Building My RV-10 from My Wife's Perspective

This was written by my wife Andrea, not myself, in response to a recent discussion of building and family.

I can’t imagine building an RV10 without a spouse’s support.  It doesn’t matter if that support is emotional, physical or financial, or some combination of the three, but support and commitment has to be there.  With that, the build is very much possible and an incredible journey for a family.
In terms of emotional support, I was Tim’s sounding board.  He would talk to me about all the choices for instruments, how well things went last night or about an upcoming step.  On many occasions all I could do was listen, but I was there for him.  It meant “letting” Tim work the long hours on a weekend (and not complaining about it), bringing us always closer to the completion.  Together we stayed motivated with the dreams of flying the kids around the country, and quick get-a-ways to fun places.  We kept the kids into the project as well with talk to fast trips to Disneyworld and visits with Grandma and Grandpa. They tolerated the build process like pros.  What surprised me was how I did get emotionally involved with the project.  It was slow to develop, but as each part was completed, and things began to take shape, my excitement grew.  Tim and I joked about our “third child” with the long gestation time! The day Tim started the engine for the first time, and of course the first flight…my eyes were full of tears! 
Physical support comes in many forms.  During the entire build Tim did not mow the lawn once!!  (Tim:  Well, actually, I think I did mow at least one or two times....I did skip snow shoveling for all but the deep snowfalls though)  And we have an acre to mow.  I did help with riveting, deburring, sanding, and what ever else Tim needed.  Sometimes the viewpoint is different, I think I helped a lot, Tim wished I could have helped more, but the end result is still an amazing finished airplane.  Physical support from the kids’ perspective I find so rewarding!!!  There are so few kids that are 5 and 7 that realize you can build an airplane in your garage, and think it is normal!  Tim never turned them away when they asked to help, their tiny hands were great for holding rivets as Tim and I worked the wings.  Their help was always short lived and they would be on to playing, only sometime later to ask to help again.  (Tim:  Don't count on much for actual "help".  It was great company, but it slows you down instead of speeds you up, and once they get whiny it makes it even worse. ;)  )  They lived first hand and from watching Daddy, that hard work and dedication can produce something amazing.
Financial support depends on each personal situation.  For us it meant I for sure kept my job, and we watched the spending.  During the build I don’t think we ate out at all!! But once the plane is done, and can have some good experiences...  (We flew with another couple to downtown St. Paul, and took the courtesy car, a Jaguar to a great Italian restaurant for dinner!!)  ...suddenly the sacrifice seems worth it!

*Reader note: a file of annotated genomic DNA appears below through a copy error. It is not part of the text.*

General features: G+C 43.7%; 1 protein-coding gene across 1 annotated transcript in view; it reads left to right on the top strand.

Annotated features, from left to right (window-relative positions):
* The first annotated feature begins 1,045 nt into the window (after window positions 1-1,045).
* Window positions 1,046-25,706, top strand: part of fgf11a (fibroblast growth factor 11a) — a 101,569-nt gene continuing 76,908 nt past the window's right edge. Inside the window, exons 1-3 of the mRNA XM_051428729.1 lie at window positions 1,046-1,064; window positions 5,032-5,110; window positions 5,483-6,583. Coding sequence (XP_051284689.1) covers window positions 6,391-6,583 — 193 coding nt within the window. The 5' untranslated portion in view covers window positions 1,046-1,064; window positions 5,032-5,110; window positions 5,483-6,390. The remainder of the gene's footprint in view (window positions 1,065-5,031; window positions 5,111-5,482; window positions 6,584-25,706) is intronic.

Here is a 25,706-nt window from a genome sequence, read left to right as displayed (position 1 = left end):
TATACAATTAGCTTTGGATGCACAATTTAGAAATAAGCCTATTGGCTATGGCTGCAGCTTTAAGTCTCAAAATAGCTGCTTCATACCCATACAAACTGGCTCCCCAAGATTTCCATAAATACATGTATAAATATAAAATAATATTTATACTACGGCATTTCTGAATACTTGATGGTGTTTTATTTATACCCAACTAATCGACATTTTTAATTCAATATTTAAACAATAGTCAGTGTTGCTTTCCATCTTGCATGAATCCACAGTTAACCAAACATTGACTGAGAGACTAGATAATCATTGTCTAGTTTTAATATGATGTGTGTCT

During the building process, support and commitment are crucial.  The extent of the support can vary with each family and what the family demands are at that time…either actually helping with an 8 hour day of building, or just not complaining when it happens.  Stay focused on the long term goal.  Did I love every minute of those 25 months of building? NO, and I know Tim did not either!  But I knew I would be happy when it was done. The last important key is communication.  Tim and I talked about the airplane a lot, we still do, and he made me feel like my opinion mattered.  That helped (and helps) me accept the entire process.  And sometimes it is a simple conversation over lunch that makes it all worth it...

We were watching the movie 16 Right with the kids.  There is a quick clip of a little boy standing behind the fence watching airplanes take off.  Tim says to our daughters, “When I was little I would watch planes like that and dream of flying.”  Our oldest looks at Tim and says “So your dream did come true Daddy!!”  It was a priceless moment to see Tim with tears in his eyes, answer her with a simple “YES.”

So in the end we have something the entire family saw from tiny pieces to a finished airplane.  Our goal is to have our daughters see each state in the Continental US from our airplane.  And the lessons they have learned from our trips so far are amazing.  Our 5 year old drew a picture of the family by water. She shows it to us and says we are by the Pacific Ocean.  I ask her what state are you in by the Pacific Ocean…Wisconsin, Oregon, or Florida.  She thought I was nuts because of course it is Oregun!  (She does pronounce it like she lives there).  At 4th of July with the sulfur smell from the fireworks, she leans over to me and says “Mom it smells like Yellowstone”.  Those are two great happenings that show why I helped rivet, and I can’t wait to see what the next happening is!!